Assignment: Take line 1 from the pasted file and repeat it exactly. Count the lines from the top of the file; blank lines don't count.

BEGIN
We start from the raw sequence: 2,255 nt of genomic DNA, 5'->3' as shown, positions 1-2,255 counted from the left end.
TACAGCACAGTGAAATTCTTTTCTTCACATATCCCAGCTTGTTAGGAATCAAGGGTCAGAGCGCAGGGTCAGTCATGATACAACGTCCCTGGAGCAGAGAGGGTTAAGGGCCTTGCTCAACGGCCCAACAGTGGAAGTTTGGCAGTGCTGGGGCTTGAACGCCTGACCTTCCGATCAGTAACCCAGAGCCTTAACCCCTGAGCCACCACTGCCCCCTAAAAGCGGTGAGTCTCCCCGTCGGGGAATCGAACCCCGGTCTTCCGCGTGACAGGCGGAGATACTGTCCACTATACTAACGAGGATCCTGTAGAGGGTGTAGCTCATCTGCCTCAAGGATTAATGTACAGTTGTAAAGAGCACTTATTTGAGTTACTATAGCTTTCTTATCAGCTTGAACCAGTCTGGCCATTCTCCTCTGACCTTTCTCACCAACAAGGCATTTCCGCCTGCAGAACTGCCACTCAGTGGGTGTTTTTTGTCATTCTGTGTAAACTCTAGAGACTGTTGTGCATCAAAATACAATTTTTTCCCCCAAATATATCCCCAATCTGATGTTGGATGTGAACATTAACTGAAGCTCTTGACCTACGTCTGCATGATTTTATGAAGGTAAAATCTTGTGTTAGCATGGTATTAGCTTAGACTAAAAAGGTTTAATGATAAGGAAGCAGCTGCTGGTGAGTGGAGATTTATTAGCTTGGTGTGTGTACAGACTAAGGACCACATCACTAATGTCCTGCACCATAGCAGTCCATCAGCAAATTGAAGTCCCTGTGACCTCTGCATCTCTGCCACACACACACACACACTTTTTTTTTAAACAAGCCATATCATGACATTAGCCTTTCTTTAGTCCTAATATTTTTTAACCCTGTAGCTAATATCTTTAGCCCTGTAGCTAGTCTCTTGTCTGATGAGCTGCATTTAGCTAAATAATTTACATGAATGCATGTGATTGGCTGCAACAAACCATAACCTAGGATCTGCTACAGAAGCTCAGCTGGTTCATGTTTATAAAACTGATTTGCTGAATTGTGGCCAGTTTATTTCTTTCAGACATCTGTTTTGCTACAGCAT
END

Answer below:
We start from the raw sequence: 2,255 nt of genomic DNA, 5'->3' as shown, positions 1-2,255 counted from the left end.